Maldives’ floating city unfolds –

Maldives’ floating city unfolds –

A floating city is being developed near Malé, the capital of the Maldives. /Waterstudio.NL/Dutch Docklands

2022.10.09 Sun Published at 17:30 JST

CNN’s Nell Lewis Video by Milly Chan

Cities are being built on the Indian Ocean. This floating city on a turquoise lagoon is just a 10-minute boat ride from Malé, the capital of the Maldives, and can accommodate 20,000 people.

Designed to resemble a brain coral pattern, the city is made up of 5,000 water units, including residences, restaurants, shops and schools, with canals between them. The first few units were announced in June, but residents will begin moving in in early 2024. By 2027, the entire city will be complete.

The project, a joint venture between property developer Dutch Docklands and the Maldives government, is neither an outlandish experiment nor a revolutionary move. The city was built to address the harsh reality of rising sea levels.

Consisting of 1,190 low-lying islands, the Maldives is one of the most climate-vulnerable countries in the world, with 80 percent of its land area below one meter of sea level. Sea levels are projected to rise by a meter by the end of the century, threatening to submerge almost the entire country.

But if a city floats on the sea, it will rise with the sea level. It is a “new hope” for the Maldivian population of more than 500,000, said Cohen Ortuis, founder of Water Studio, the architecture firm that designed the city. “This city can prove that affordable housing, large communities and ordinary towns exist and are safe on water. They (Maldives) will go from climate refugees to climate innovators,” Orthuis said confidently.

Floating Architecture Center

Orthuis was born and raised in the Netherlands, where about a third of the land is below sea level, and Orthuis has spent his entire life by the water. His mother was a shipbuilder and his father came from a family of architects and engineers, so it seemed natural for Orthuis to combine the two. In 2003, Orthuis founded Water Studio, an architecture firm specializing in floating buildings.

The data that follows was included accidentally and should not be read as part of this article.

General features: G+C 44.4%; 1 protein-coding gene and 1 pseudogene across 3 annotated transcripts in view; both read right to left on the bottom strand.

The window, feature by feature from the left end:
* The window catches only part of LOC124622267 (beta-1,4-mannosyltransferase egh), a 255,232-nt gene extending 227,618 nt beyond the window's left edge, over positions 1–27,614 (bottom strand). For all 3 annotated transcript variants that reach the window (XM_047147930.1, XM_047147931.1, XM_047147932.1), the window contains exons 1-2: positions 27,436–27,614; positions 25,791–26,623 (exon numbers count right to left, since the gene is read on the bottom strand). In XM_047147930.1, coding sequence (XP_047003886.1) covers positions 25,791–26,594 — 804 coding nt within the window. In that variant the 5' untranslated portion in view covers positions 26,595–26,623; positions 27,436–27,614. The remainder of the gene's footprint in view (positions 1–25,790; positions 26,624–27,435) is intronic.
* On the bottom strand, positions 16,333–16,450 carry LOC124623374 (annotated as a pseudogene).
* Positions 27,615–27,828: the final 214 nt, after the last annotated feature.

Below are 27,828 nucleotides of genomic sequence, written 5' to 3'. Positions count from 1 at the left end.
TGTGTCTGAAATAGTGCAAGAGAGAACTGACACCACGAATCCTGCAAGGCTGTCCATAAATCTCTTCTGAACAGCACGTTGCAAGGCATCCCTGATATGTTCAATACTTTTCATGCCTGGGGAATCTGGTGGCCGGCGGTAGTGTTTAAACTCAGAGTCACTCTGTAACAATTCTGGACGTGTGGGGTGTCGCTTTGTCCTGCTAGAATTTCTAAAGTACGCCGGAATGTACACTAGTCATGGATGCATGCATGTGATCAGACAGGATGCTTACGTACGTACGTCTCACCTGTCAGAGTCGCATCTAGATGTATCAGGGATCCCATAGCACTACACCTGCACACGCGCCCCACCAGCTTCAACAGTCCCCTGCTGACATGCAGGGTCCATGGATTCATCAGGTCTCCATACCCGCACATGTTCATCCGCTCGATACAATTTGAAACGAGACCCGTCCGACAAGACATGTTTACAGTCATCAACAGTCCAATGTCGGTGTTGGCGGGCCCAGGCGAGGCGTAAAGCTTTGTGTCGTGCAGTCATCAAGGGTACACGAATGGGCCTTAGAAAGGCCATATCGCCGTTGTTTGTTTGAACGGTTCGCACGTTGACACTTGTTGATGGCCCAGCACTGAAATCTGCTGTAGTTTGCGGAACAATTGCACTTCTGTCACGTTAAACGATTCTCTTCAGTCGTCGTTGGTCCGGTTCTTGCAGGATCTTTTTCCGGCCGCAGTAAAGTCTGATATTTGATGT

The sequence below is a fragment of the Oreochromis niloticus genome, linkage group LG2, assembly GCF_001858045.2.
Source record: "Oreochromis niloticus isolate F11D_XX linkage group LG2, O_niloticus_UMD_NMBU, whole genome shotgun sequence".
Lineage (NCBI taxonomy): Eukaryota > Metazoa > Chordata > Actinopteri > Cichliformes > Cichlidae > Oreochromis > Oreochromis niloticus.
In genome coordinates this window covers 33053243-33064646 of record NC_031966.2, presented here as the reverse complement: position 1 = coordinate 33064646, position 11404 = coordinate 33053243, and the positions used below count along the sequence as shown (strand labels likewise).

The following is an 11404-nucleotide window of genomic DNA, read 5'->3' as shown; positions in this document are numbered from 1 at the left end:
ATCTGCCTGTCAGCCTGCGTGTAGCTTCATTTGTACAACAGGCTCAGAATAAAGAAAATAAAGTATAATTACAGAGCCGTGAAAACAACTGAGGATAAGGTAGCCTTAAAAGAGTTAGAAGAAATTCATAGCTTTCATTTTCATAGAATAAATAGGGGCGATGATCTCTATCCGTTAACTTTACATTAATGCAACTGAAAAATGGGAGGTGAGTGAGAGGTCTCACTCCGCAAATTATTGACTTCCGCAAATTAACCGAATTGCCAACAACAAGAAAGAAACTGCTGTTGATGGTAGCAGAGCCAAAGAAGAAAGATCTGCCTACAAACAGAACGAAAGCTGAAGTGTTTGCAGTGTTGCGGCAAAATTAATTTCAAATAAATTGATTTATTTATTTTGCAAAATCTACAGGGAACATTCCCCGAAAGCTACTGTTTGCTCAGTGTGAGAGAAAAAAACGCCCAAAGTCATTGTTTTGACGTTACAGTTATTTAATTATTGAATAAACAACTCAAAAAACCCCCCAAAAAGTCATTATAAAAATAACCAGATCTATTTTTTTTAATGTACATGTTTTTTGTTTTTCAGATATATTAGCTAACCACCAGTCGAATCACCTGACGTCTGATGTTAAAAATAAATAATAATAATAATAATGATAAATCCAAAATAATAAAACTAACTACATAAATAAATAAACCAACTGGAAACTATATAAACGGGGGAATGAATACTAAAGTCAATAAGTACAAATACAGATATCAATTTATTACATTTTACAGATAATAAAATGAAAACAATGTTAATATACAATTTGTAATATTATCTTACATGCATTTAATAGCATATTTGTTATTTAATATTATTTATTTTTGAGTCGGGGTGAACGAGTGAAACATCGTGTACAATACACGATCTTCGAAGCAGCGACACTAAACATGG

There were also signs of climate change at the time, Orthuis said, but they were not considered strong enough to build a company to fight climate change. The biggest problem at the time was that of land: cities were expanding, but there was not much land available for new urban development.

Global Adaptation Center (GCA) floating office in Rotterdam

But in recent years, climate change has pushed floating architecture into the mainstream, Orthuis said. In fact, over the past 20 years, Water Studios has designed more than 300 floating homes, offices, schools and medical centers around the world.

The Netherlands is at the center of this trend, with a number of water parks and floating dairy farms, as well as floating office buildings that house the Global Adaptation Center (GCA), an organization focused on scaling up solutions for climate change adaptation. There is

GCA chief executive Patrick Bercooyen sees floating buildings as a practical and cost-effective solution to rising sea levels.

“If we don’t address these flood risks now, we will pay a huge price in the future,” Bercooyen told CNN. “Either we delay addressing climate and pay for it later, or we plan and thrive. Floating offices and floating buildings are part of this future climate plan.”